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Tag: cancer survival

Cook With Kids On Ground Hog Day: Make Edible Ground Hogs Rise From Shepherds Pie

Welcome back to Ground Hog Day! Bill Murry’s movie, Ground Hog Day, prompts this family to celebrate the holiday as “Do-over Day”! On Ground Hog Day I take a favorite recipe and do it again. Shepherds pie is this year’s repeat dinner. It’s a kid favorite, – last night my children ate 2nd and 3rd helpings of this mashed potatoes over ground beef and vegetable comfort food. So that counts as do-overs for them and comfort for me.  

Holidays provide marvelous opportunity to play with food. And the whole silliness of Ground Hog Day cannot be missed! Time to cook with kids! I envisioned our edible ground hogs on top of the shepherds pie looking like they had just risen from their snow-covered burrows to assess the state of winter. My 10-year-old is always game to play with food, but together we met our match in carving potato ground hogs. We had lots of do-overs. Now potatoes might look like they can be easily carved into ground hogs, – russet potatoes are the right color, they’re firm and generally oval-shaped. But such is not the case. Click on “continue reading…” for more of the story.

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Recipe For Lemon Zucchini Bread From The Cancer Survival Cookbook

In my continuing effort to cook all the zucchini from my garden I rummaged through my favorite cookbooks and found this recipe for lemon zucchini bread.The recipe is Donna Weihofen’s and published in her book The Cancer Survival Cookbook: 200 Quick and easy recipes with helpful eating hints. No, I don’t have cancer, but like Donna who lives down the block from me, cancer is my neighbor.

I’ve been living next to cancer for over a decade now. My mom died of cancer, before that cancer took my dog and her doggie pals too. My best friend is an oncology nurse practitioner and gives me updates on the courageous struggles of her dearest patients. Even Linda, my boss, is a cancer survivor and in her thankfulness has donated 10% of’s October profits to cancer recovery programs for the past seven years. But those are only the folks close to me; I have other friends who live with cancer or who have passed from it. As my mom taught me, cancer is something to accept in your life without stopping you from living it. Cancer is normal.

Cooking with cancer is no different from cooking healthfully. That’s Donna’s message. Like the recipes in her other cookbooks, Mom’s Updated Recipe Box, and Mom’s Updated Quick Meals, the recipes in Donna’s cancer cookbook are easy-to-follow, classic family recipes that Donna has modified to heighten their nutritional value. The book is a result of her years working as a nutritionist at the University of Wisconsin Comprehensive Cancer Center. She wrote it with her chef, doctor and cancer surviving-friend, Christina Marino. Together they explain how to use food to lessen the common pains and discomforts from cancer and its treatments. They give recipes for easy-to-swallow meals. They evaluate herbal remedies. Their recipes are low-fat and high-fiber, but include recommendations for adding high-calorie, healthy ingredients when weight loss is a problem. Each recipe includes nutritional information regarding calories, fat, protein, carbohydrates, cholesterol and fiber.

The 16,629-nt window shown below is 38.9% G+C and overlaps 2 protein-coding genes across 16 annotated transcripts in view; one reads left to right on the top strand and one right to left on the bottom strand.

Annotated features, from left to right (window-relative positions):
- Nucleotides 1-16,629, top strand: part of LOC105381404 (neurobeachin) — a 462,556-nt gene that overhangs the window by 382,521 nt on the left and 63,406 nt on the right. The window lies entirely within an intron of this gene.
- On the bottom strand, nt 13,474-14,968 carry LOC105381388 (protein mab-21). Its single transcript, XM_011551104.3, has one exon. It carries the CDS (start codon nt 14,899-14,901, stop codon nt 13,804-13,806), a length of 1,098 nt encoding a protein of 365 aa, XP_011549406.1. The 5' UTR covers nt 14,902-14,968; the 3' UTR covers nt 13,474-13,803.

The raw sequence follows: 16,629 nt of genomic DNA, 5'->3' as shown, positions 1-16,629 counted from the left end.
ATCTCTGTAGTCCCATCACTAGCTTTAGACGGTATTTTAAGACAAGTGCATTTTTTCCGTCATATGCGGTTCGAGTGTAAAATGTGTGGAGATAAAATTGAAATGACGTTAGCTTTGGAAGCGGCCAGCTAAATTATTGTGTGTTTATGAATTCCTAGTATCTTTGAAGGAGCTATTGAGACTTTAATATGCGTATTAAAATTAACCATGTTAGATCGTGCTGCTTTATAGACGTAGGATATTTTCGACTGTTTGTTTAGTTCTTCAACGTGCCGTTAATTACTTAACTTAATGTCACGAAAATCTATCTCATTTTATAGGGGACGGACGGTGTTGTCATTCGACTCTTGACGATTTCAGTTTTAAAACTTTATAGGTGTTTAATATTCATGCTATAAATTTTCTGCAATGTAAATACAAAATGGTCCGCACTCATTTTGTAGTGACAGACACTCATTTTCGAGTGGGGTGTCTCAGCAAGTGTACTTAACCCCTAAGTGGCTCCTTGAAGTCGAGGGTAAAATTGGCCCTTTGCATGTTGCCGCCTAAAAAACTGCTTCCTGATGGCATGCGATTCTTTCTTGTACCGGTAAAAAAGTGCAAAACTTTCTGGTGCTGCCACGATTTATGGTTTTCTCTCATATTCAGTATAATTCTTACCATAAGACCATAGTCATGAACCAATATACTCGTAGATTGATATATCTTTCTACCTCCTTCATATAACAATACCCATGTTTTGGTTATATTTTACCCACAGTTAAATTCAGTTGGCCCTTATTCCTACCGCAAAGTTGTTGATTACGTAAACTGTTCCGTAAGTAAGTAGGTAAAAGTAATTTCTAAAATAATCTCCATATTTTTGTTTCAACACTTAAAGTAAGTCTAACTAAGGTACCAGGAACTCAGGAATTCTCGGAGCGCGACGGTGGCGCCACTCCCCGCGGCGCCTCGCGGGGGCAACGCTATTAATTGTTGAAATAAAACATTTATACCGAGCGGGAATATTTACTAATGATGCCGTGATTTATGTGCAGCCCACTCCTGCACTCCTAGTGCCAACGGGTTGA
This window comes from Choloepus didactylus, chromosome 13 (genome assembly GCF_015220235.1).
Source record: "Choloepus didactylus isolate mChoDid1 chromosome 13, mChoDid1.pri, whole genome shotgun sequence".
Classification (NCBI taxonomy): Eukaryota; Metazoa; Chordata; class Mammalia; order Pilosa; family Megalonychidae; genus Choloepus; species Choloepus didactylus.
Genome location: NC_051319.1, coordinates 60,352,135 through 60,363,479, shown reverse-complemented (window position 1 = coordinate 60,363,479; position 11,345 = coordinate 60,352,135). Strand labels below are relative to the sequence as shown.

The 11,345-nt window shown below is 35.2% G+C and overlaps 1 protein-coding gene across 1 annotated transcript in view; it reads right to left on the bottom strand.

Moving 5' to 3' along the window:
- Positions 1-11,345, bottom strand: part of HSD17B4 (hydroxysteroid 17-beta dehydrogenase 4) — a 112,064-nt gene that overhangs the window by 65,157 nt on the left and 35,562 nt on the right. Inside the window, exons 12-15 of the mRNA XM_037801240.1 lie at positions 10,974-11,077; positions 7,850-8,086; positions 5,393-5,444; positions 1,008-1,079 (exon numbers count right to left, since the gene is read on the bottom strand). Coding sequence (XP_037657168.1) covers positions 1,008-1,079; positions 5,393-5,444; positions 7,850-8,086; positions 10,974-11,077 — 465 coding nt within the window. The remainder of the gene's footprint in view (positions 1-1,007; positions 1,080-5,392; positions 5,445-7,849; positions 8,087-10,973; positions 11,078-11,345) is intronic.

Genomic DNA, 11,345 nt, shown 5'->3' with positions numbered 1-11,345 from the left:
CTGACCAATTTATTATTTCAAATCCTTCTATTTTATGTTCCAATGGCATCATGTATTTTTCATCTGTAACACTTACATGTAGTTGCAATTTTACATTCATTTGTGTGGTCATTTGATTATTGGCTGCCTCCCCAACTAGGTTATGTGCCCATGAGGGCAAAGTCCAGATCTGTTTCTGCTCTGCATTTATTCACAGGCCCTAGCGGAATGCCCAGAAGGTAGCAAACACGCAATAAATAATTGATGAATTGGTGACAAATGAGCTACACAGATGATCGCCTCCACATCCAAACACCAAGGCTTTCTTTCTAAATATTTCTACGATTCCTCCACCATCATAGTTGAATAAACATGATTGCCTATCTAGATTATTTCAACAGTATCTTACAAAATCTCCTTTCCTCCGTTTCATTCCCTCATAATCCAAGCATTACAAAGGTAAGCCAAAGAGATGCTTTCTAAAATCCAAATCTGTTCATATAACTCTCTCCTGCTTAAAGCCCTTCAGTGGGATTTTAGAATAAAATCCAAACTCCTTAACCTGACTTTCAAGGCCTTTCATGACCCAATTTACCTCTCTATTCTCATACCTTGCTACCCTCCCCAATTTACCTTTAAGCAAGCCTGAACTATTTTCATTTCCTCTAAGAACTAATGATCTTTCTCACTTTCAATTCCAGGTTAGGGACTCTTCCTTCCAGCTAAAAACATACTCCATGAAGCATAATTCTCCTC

But the reason I looked in The Cancer Survival Cookbook for a zucchini recipe is that Donna and Christina’s recipes taste good! Their lemon zucchini bread recipe is zucchini bread with a twist. Click on “Continue reading…” for the recipe.

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Cooking and Cancer -When life deals lemons, make yellow food to support LiveSTRONG Day and the Lance Armstrong Foundation

Today’s post is my entry in the LiveStrong with a Taste of Yellow -08 food-blogging event. This event is sponsored by the food blog winosandfoodies and is one of over 500 community events organized to raise cancer awareness and funds for the Lance Armstrong Foundation. The foundation’s mission is to improve the quality of life for people battling cancer. The Foundation created LiveStrong Day and chose the color yellow to symbolize cancer survival. Thus, foods featured in the blogging event are yellow.

My entry is Lemon Poppy Seed Bread.

It’s extremely easy to make, exceptionally light and flavorful, and has a higher nutritional value than most sweet breads.

  • 4 eggs
  • 1 package lemon cake mix (with pudding in the mix)
  • 3-ounce package instant lemon pudding mix
  • 1/2 cup plain yogurt
  • 3 Tablespoons poppy seeds
  • 1 cup hot water

Preheat oven to 325 degrees. Grease two large or three small loaf pans. In a large mixing bowl, beat eggs. Stir in cake and pudding mixes, yogurt, and poppy seeds. Mix together. Add hot water. Mix well. Pour into loaf pans. Bake for 50 to 60 minutes if using large pans or 40 to 50 minutes if using small pans. Remove loaves from pans.

For an extra 50 calories per serving, substitute cooking oil for the yogurt. Serves 20. Nutritional information per serving: Calories: 150; Fat: 4 gm; Protein: 3 gm, Carb: 25 gm; Cholesterol: 35 mg; Fiber: Low

I used the yogurt instead of the oil which I think gives the bread a wonderfully light, non-greasy taste.

I found the recipe in The Cancer Survival Cookbook. The book was written by Donna Weihofen, RD, MS who is a nutritionist at the University of Wisconsin Comprehensive Cancer Center, and by Christina Marino, MD, MPH, a physician who trained in the culinary arts at L’Academie de Cuisine in Bethesda, Maryland, and is, herself, a cancer survivor.

I wish I had had this book during the years my mom battled cancer. She died April 12, 2007.

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